An emergency rule issued Aug. 31 by the Montana Department of Public Health and Human Services has intensified debate over face mask requirements for public school students in recent weeks, generating contradictory claims about the science regarding mask wearing.
DPHHS’ rule states that the scientific literature on the effectiveness of masks in reducing the spread of viral infections is “not conclusive,” citing a number of sources including a New York magazine opinion article and an as-yet-not-peer-reviewed study. The Montana Nurses Association responded last week with a memo denouncing the rule as promoting “junk science.”
Several of the sources cited by DPHHS were also quoted in a 13-page research report prepared by Gov. Greg Gianforte’s office and released to the press the same day Gianforte announced the emergency rule. The report was titled “How can you ‘follow the science’ when there is ‘no science behind mask mandates for children’?”, and claims the Centers for Disease Control’s universal masking recommendation for schools “ignores research.”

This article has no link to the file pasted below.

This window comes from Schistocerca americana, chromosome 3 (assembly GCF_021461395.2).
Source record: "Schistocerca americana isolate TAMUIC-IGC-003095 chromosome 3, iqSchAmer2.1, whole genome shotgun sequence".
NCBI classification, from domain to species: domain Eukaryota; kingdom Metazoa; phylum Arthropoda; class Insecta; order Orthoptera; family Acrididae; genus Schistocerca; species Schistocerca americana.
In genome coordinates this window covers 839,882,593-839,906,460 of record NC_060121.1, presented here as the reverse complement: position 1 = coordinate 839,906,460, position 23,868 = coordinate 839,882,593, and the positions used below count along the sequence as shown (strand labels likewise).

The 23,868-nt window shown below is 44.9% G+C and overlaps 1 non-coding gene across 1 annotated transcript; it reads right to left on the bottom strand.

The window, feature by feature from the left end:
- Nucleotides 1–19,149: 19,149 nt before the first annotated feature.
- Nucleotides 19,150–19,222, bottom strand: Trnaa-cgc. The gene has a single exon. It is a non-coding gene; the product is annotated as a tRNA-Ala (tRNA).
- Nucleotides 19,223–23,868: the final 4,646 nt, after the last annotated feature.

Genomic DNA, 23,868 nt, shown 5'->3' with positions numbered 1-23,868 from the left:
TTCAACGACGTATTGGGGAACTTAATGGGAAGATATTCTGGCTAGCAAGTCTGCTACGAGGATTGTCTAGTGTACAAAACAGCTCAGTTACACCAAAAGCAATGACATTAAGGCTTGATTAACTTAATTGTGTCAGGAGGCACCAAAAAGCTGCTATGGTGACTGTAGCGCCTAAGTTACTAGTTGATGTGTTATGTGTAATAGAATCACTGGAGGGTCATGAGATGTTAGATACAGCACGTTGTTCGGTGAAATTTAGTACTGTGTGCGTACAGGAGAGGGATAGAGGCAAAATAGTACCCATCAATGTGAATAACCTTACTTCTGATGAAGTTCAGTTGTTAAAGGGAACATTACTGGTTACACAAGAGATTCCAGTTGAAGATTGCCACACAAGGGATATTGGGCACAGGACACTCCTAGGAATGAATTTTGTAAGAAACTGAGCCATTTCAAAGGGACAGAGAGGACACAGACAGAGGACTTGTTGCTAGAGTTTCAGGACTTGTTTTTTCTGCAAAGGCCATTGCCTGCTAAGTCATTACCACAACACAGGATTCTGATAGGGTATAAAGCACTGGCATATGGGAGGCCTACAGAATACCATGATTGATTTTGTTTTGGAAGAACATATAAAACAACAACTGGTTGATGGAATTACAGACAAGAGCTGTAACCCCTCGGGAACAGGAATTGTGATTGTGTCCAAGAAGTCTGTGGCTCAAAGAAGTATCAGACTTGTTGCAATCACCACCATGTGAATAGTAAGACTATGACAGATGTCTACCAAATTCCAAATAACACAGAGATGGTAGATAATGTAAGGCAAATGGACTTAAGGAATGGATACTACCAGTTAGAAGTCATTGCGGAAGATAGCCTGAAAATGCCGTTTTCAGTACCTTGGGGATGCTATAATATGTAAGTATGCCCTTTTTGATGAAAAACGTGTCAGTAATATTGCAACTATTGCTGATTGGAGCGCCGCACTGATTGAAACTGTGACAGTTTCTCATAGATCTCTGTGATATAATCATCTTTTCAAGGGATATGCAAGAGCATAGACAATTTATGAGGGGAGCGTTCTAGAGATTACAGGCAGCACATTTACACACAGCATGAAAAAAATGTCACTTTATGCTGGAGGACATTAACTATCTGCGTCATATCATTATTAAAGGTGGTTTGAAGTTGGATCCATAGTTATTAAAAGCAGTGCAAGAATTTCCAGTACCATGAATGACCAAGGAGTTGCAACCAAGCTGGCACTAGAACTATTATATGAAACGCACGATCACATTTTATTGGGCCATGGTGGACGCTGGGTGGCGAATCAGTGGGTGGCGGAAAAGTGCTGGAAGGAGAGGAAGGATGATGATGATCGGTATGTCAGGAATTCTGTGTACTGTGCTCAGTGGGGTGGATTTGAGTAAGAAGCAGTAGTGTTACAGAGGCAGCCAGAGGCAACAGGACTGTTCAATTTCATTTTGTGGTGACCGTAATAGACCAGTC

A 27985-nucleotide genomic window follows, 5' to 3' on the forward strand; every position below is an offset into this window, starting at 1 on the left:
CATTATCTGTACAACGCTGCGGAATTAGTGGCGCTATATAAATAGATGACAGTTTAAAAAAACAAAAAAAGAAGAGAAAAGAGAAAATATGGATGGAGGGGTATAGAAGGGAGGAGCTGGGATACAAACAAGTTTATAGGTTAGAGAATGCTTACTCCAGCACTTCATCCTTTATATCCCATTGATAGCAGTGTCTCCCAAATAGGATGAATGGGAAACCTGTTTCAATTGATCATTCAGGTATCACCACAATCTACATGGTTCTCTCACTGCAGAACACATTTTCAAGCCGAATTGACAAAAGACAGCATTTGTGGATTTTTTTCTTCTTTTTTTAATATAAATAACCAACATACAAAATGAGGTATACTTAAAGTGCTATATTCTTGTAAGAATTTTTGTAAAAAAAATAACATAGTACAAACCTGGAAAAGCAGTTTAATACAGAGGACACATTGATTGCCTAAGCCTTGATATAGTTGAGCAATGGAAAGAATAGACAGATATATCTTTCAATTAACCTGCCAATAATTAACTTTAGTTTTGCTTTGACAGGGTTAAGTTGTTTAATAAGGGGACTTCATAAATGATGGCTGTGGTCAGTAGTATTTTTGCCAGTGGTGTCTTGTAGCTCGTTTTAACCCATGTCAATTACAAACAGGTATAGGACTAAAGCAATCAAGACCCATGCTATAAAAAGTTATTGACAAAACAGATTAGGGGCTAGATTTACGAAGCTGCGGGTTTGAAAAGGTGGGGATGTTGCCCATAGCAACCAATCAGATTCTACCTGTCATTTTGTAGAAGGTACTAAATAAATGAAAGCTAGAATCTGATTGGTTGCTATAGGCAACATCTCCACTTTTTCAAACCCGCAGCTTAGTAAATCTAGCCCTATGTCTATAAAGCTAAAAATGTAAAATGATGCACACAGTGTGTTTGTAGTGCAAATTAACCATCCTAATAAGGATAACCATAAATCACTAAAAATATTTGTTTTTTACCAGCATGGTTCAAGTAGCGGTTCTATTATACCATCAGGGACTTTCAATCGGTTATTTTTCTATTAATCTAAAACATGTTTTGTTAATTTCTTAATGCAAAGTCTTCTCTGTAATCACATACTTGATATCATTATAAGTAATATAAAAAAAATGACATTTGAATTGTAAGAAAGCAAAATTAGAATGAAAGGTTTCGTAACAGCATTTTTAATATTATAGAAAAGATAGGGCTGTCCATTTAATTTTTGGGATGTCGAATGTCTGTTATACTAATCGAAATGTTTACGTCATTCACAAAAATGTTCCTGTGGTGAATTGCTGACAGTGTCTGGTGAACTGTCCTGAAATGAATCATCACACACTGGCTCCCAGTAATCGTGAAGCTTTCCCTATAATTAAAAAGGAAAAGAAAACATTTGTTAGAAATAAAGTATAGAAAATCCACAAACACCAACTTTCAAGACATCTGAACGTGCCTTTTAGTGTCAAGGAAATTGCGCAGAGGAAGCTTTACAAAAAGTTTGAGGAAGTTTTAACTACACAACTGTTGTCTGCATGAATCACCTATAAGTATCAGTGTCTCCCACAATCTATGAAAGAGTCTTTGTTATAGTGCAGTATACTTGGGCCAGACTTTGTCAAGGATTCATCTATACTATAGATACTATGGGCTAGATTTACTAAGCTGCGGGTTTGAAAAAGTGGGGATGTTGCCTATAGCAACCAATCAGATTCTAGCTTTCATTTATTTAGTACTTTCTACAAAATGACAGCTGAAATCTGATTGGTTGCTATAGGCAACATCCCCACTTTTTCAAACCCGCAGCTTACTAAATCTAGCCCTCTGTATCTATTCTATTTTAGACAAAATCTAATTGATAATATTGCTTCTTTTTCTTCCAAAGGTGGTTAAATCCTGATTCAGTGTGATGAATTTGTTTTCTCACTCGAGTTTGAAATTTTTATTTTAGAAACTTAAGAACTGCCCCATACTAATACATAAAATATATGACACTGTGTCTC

The report draws heavily from the same New York magazine piece cited by DPHHS, as well as from tweets, media statements and a Wall Street Journal opinion article penned by half a dozen American doctors questioning evidence that masking children prevents the spread of COVID-19. It also quotes a section of a CDC report noting that transmission reduction in Georgia elementary schools with mask mandates late last year was “not statistically significant” compared to schools where masking was optional. That report subsequently stated that “universal and correct mask use is an important COVID-19 prevention strategy in schools as part of a multicomponent approach,” a conclusion not included in the governor’s office report.
As the governor’s research report indicates, some members of the medical community nationally have expressed skepticism about mandating face masks for students. The reasons underpinning those arguments vary, from potential adverse effects of long-term mask wearing to assertions of psychological and emotional impacts on school-age children. Such anti-mask positions, amplified by Gianforte and DPHHS, may support public skepticism about the efficacy of masking. But many medical experts in Montana say the appearance of debate is misleading.
“There’s no question among the medical community and major medical and public health organizations that mask wearing is one effective way of reducing the spread of the coronavirus, SARS-CoV-2,” said Lauren Wilson, pediatric hospitalist and vice president of the Montana Chapter of the American Academy of Pediatrics.